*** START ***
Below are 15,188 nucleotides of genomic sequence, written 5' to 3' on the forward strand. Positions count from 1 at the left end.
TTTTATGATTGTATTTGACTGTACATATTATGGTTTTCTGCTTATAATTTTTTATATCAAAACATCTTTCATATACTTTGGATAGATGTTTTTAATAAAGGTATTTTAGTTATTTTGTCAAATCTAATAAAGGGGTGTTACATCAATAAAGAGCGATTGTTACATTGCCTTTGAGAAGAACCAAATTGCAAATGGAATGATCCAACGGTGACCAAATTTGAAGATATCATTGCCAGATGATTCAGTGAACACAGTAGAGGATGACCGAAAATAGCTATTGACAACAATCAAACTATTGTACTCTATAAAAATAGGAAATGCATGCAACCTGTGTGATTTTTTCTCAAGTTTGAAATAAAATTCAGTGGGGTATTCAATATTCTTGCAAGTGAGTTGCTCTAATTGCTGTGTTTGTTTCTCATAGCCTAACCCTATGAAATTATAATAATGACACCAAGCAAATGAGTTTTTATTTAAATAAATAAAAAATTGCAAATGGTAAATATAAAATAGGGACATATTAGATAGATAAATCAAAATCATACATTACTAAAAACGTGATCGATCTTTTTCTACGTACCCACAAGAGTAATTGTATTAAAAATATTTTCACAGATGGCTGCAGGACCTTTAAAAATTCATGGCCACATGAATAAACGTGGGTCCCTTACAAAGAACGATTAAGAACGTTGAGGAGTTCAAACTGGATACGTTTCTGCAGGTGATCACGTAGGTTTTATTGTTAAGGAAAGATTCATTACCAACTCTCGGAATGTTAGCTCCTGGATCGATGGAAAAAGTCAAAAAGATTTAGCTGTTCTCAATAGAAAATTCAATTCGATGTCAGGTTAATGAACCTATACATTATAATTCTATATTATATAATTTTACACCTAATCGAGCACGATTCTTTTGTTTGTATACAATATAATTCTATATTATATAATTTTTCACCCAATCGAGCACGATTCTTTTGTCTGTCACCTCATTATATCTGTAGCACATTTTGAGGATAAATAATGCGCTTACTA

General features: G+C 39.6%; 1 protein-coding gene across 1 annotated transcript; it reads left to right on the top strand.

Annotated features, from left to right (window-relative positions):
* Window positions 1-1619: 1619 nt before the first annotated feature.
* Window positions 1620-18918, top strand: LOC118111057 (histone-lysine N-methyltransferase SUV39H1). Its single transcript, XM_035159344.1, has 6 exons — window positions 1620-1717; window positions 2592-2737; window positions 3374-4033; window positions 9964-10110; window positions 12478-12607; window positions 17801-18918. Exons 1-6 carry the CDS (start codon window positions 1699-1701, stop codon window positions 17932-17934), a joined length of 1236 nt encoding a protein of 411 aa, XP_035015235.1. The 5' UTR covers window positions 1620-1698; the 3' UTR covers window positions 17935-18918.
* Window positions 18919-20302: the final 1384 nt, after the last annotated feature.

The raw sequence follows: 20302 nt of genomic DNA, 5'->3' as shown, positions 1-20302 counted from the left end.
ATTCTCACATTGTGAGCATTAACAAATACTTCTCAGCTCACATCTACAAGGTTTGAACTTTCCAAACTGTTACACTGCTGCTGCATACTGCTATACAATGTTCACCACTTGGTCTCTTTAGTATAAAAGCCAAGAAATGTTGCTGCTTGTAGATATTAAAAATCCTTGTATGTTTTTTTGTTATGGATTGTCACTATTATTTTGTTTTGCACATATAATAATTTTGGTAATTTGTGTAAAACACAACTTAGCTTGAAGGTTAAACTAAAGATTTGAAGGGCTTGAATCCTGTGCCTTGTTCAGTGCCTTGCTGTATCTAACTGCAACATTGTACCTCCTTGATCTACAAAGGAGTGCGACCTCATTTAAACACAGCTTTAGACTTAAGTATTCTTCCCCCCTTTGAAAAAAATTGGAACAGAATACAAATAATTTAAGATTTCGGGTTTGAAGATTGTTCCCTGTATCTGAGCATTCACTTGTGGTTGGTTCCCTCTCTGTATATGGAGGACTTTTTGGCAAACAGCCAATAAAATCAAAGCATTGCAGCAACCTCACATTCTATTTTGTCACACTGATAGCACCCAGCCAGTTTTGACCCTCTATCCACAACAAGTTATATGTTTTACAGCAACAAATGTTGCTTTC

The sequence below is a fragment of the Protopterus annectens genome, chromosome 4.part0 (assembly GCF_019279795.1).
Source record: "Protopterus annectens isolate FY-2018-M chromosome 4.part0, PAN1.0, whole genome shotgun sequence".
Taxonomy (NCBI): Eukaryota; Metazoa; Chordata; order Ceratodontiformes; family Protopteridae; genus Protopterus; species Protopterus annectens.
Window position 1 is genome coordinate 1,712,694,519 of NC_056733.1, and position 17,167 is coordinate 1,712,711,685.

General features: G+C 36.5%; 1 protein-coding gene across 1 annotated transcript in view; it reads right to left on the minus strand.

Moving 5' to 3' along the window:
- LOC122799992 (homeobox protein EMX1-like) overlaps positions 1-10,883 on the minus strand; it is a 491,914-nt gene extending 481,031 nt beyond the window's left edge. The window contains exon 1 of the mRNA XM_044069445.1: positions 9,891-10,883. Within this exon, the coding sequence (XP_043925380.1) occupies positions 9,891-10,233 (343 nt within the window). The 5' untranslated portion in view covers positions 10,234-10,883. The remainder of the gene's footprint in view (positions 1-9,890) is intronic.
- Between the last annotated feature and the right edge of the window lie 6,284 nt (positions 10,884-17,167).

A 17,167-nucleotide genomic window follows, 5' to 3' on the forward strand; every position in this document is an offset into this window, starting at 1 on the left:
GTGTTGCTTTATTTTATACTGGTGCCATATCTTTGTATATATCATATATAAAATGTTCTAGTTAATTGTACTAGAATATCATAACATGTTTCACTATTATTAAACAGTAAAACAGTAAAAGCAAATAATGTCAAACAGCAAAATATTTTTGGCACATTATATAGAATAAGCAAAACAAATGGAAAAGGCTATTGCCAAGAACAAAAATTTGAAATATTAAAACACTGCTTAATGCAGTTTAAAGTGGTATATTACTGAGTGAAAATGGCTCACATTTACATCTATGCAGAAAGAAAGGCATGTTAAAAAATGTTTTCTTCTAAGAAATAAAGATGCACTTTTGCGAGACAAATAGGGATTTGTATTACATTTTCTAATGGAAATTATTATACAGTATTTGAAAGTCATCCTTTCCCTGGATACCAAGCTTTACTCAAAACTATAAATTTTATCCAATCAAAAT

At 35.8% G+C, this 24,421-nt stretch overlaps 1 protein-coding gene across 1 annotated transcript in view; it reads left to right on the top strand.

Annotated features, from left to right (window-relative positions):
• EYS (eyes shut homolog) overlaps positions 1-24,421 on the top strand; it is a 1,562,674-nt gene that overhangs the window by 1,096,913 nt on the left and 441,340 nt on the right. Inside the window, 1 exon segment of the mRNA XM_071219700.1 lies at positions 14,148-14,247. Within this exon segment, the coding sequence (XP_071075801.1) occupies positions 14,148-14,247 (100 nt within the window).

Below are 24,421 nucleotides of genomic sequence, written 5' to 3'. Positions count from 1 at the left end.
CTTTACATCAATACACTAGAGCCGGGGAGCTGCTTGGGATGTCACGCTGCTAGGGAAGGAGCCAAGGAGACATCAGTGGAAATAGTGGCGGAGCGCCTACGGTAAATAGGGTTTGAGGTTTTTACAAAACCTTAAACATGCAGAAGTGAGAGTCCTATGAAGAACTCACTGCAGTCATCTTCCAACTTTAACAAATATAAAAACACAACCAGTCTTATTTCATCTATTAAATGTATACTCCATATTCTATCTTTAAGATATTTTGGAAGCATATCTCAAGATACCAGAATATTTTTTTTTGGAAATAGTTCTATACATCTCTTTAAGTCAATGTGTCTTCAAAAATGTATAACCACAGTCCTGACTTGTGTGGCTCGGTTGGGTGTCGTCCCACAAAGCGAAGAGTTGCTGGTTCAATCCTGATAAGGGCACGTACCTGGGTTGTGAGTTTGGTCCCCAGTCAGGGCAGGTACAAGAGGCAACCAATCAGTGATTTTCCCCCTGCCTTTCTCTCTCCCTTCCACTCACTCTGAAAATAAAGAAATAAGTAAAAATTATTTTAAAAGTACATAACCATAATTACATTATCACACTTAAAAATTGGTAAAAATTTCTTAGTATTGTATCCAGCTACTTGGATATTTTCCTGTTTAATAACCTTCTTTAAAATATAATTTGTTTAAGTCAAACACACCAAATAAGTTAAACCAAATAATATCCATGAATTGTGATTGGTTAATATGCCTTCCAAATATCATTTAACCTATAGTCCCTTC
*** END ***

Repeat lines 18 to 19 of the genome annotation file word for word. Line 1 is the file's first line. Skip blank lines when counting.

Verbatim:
A 17,167-nucleotide genomic window follows, 5' to 3' on the forward strand; every position in this document is an offset into this window, starting at 1 on the left:
GTGTTGCTTTATTTTATACTGGTGCCATATCTTTGTATATATCATATATAAAATGTTCTAGTTAATTGTACTAGAATATCATAACATGTTTCACTATTATTAAACAGTAAAACAGTAAAAGCAAATAATGTCAAACAGCAAAATATTTTTGGCACATTATATAGAATAAGCAAAACAAATGGAAAAGGCTATTGCCAAGAACAAAAATTTGAAATATTAAAACACTGCTTAATGCAGTTTAAAGTGGTATATTACTGAGTGAAAATGGCTCACATTTACATCTATGCAGAAAGAAAGGCATGTTAAAAAATGTTTTCTTCTAAGAAATAAAGATGCACTTTTGCGAGACAAATAGGGATTTGTATTACATTTTCTAATGGAAATTATTATACAGTATTTGAAAGTCATCCTTTCCCTGGATACCAAGCTTTACTCAAAACTATAAATTTTATCCAATCAAAAT